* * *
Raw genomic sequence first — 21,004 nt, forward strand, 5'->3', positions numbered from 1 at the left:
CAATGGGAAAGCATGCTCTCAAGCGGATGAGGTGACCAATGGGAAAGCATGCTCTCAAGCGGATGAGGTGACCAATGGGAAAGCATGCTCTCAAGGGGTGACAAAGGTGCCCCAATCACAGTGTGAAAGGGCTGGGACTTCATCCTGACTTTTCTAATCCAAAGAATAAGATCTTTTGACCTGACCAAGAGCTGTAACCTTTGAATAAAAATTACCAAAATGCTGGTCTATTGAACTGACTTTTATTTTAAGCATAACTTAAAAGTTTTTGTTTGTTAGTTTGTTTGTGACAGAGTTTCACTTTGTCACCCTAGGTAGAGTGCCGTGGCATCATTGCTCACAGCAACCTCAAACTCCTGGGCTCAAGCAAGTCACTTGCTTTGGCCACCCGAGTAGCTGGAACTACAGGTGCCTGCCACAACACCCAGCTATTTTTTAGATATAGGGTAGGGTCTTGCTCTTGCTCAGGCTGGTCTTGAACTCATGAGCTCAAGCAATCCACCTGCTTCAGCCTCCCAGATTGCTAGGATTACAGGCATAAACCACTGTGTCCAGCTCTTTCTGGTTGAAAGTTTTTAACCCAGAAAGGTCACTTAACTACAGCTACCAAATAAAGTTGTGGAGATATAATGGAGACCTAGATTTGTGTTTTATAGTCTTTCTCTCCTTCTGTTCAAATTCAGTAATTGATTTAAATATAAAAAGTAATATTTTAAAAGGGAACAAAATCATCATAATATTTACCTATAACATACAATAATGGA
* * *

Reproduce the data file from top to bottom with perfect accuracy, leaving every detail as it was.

Raw genomic sequence first — 21,004 nt, forward strand, 5'->3', positions numbered from 1 at the left:
CAATGGGAAAGCATGCTCTCAAGCGGATGAGGTGACCAATGGGAAAGCATGCTCTCAAGCGGATGAGGTGACCAATGGGAAAGCATGCTCTCAAGGGGTGACAAAGGTGCCCCAATCACAGTGTGAAAGGGCTGGGACTTCATCCTGACTTTTCTAATCCAAAGAATAAGATCTTTTGACCTGACCAAGAGCTGTAACCTTTGAATAAAAATTACCAAAATGCTGGTCTATTGAACTGACTTTTATTTTAAGCATAACTTAAAAGTTTTTGTTTGTTAGTTTGTTTGTGACAGAGTTTCACTTTGTCACCCTAGGTAGAGTGCCGTGGCATCATTGCTCACAGCAACCTCAAACTCCTGGGCTCAAGCAAGTCACTTGCTTTGGCCACCCGAGTAGCTGGAACTACAGGTGCCTGCCACAACACCCAGCTATTTTTTAGATATAGGGTAGGGTCTTGCTCTTGCTCAGGCTGGTCTTGAACTCATGAGCTCAAGCAATCCACCTGCTTCAGCCTCCCAGATTGCTAGGATTACAGGCATAAACCACTGTGTCCAGCTCTTTCTGGTTGAAAGTTTTTAACCCAGAAAGGTCACTTAACTACAGCTACCAAATAAAGTTGTGGAGATATAATGGAGACCTAGATTTGTGTTTTATAGTCTTTCTCTCCTTCTGTTCAAATTCAGTAATTGATTTAAATATAAAAAGTAATATTTTAAAAGGGAACAAAATCATCATAATATTTACCTATAACATACAATAATGGA